OCTOBER IN THE UK is black history month. It’s also a significant month when it comes to art this year. Throughout this month, and the rest of the fall season, there are many opportunities to experience the work of emerging and established figures. Black artists are headlining exhibitions at museums and galleries in London, and elsewhere in the UK. The selection includes British, American, African, and Caribbean artists.

For her eagerly awaited Hyundai Commission at Tate Modern, Kara Walker installed a monumental working fountain in Turbine Hall that invokes the transatlantic slave trade. John Akomfrah, Mark Bradford, Maren Hassinger, Joy Labinjo, Hew Locke, Lavar Munroe, Tschabalala Self, Stanley Whitney, and Lynette Yiadom-Boakye also have exhibitions on view.

Many of the presentations are firsts for artists, from Lina Iris Viktor whose exhibition at London’s Autograph is her first major solo show in the UK to Kudzanai-Violet Hwami who has her first solo institutional exhibition at Gasworks in London.

Much further afield, Otobong Nkanga is presenting her first UK museum show at Tate St. Ives. Two hours outside London, the 2019 Turner Prize exhibition is at Turner Contemporary in Margate on the Kent Coast at Rendezvous, where each of the four shortlisted artists, including Oscar Murillo and Helen Cammock, are staging solo shows. This season’s shows include the following 24 exhibitions:


JOHN AKOMFRAH, “Precarity,” 2017, (three channel HD colour video installation, 7.1 sound, 46 minutes 3 seconds). | © Smoking Dogs Films, Courtesy Lisson Gallery

“John Akomfrah: Ballasts of Memory” @ BALTIC Centre for Contemporary Art, Gateshead | July 6-Oct. 27, 2019

“Ballasts of Memory” takes it title from a phrase artist and filmmaker John Akomfrah uses to articulate the significance of history. The exhibition brings together three works: “Precarity” (2017), The “Unfinished Conversation” (2012), and “Psyche” (2012). Making its European premiere, “Precarity” explores the tragic story of cornet player Charles ‘Buddy’ Bolden (1877-1931), a legendary figure in early New Orleans jazz. The film “expands upon a number of thematic concerns that reappear across his entire body of work: the legacies of slavery and forced human migration, the diasporic experience, colonialism, and climate change.” READ the exhibition guide


Installation view of “Lynette Yiadom-Boakye: A Mind for Moonlight,” Corvi-Mora Gallery, London | via Corvi-Mora

“Lynette Yiadom-Boakye: A Mind for Moonlight” @ Corvi-Mora Gallery, London | Sept. 6-Oct. 26, 2019

Although they are imagined, the subjects in Lynette Yiadom-Boakye‘s paintings have the powerful presence of dramatic, thoughtful, and complicated beings. For this exhibitions she has made a new group of portraits and scenes giving her figures some context in exterior and interior environments. Yiadom-Boakye was born in London where she lives and works. Her first major survey opens at Tate Britain in May 2020.

“Although they are not real I think of them as people known to me. They are imbued with a power of their own; they have a resonance—something emphatic and otherworldly.” — Lynette Yiadom Boakye on her subjects

LINA IRIS VIKTOR, “II. For Some Are Born to Endless Night. Dark Matter.,” 2015-9 | © Lina Iris Viktor, Courtesy the artist and Mariane Ibrahim Gallery

“Lina Iris Viktor: Some are Born to Endless Night – Dark Matter” @ Autograph, London | Sept. 13, 2019-Jan. 25, 2020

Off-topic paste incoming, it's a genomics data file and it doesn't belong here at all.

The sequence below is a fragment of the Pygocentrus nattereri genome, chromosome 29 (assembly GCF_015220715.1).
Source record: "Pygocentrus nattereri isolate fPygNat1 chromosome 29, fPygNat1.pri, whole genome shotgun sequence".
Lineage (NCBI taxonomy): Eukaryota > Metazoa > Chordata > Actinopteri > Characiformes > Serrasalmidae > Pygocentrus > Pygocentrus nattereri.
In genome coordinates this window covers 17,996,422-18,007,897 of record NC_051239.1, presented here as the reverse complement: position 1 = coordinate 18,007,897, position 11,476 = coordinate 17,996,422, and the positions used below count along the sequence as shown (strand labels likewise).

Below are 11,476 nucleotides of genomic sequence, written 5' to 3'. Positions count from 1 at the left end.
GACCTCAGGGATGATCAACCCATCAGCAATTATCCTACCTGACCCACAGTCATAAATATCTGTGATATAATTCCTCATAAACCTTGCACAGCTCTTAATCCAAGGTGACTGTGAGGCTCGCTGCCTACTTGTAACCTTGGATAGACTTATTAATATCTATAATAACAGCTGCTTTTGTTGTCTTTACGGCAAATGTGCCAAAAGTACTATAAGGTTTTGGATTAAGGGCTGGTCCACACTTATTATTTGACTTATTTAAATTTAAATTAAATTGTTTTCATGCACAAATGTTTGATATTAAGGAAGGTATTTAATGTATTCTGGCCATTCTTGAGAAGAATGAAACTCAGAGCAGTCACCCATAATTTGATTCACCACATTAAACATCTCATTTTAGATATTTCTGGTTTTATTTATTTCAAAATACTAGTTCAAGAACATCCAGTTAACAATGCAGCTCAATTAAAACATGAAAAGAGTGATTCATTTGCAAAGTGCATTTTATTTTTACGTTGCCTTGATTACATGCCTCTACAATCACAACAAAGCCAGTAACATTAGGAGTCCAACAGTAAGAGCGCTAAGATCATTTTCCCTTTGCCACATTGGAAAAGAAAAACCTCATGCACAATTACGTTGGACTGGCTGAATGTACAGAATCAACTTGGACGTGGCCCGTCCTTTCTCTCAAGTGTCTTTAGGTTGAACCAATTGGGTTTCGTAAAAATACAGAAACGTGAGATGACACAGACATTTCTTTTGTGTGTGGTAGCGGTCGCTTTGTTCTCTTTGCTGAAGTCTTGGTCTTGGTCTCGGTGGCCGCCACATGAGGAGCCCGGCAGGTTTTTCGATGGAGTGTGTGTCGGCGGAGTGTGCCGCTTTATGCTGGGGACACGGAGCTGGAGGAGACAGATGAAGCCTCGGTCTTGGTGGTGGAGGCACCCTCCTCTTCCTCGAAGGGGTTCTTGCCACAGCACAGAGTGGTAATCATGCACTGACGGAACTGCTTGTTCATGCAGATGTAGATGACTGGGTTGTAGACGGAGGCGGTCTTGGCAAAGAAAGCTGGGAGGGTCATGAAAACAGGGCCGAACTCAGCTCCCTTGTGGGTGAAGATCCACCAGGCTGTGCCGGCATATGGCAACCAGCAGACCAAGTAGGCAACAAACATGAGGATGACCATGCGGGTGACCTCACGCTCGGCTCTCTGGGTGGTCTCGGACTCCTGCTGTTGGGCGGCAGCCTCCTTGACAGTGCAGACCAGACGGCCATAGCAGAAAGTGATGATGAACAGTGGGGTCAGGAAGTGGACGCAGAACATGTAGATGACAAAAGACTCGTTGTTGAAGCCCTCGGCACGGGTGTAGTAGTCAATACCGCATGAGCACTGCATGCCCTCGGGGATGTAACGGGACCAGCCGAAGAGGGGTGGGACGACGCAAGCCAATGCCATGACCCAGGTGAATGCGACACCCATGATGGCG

Autograph is hosting British-Liberian artist Lina Iris Viktor‘s first major solo show in the UK. Viktor, who splits her time between London and New York, develops her photography, painting and sculptural installations within a limited palette, an immersive universe of deep black, royal blue, rich red, and 24-karat gold. Victor’s works “are infused with cultural histories of the global African diaspora and preoccupied with multifaceted notions of blackness.” Curated by Renée Mussai, the exhibition features more than 60 works, many shown publicly for the first time, including works commissioned by Autograph.


KUDZANAI-VIOLET HWAMI, “Medicine man,” 2019 (oil on canvas, 120 x 120 cm). | Commissioned by Gasworks. Courtesy of the artist and Tyburn Gallery. Photo by Andy Keate

Kudzanai-Violet Hwami: (15,952km) via Trans-Sahara Hwy N1 @ Gasworks, London | Sept. 19-Dec. 15, 2019

This is the first institutional solo exhibition by Kudzanai-Violet Hwami. She made a new body of work for the show, paintings that explore family roots and geographical dislocation. The title of the exhibition is derived from the artist’s calculation of the distance from her birthplace in Gutu, Zimbabwe, to Cape Town, South Africa, where she was raised, and Gasworks in London. The works draw on photos from old family albums and new images she took during a recent residency near Harare. “The question is are they my family and friends or are they subjects I’m witnessing? I like to play around with assumptions,” Hwami has said. She is among four artists representing Zimbabwe at this year’s 58th Venice Biennale.


OTOBONG NKANGA, Detail of “The Weight of Scars,” 2015 (viscose, wool, mohair, and cotton, 99 × 241 inches / 251.5 × 612.1 cm). | Courtesy of the artist and Lumen Travo, Amsterdam, In Situ / Fabienne Leclerc, Paris and Mendes Wood DM, São Paulo, Brussels, New York. © Photo by MHKA

“Otobong Nkanga: From Where I Stand” @ Tate St. Ives, Cornwall | Sept. 21, 2019-Jan. 5, 2020

For her first UK museum show, Otobong Nkanga is presenting new and existing work that “explores the politics of land and its relationship to the body, and histories of land acquisition and ownership.” Nkanga works in a range of mediums, including painting, photography, installation, video and performance. Born in Nigeria, she lives and works in Antwerp. Last week, the Henie Onstad Kunstsenter Museum in Høvikodden, Norway, named Nkanga the inaugural winner of the Lise Wilhelmsen Art Award. The biannual prize for mid-career artists comes with $100,000.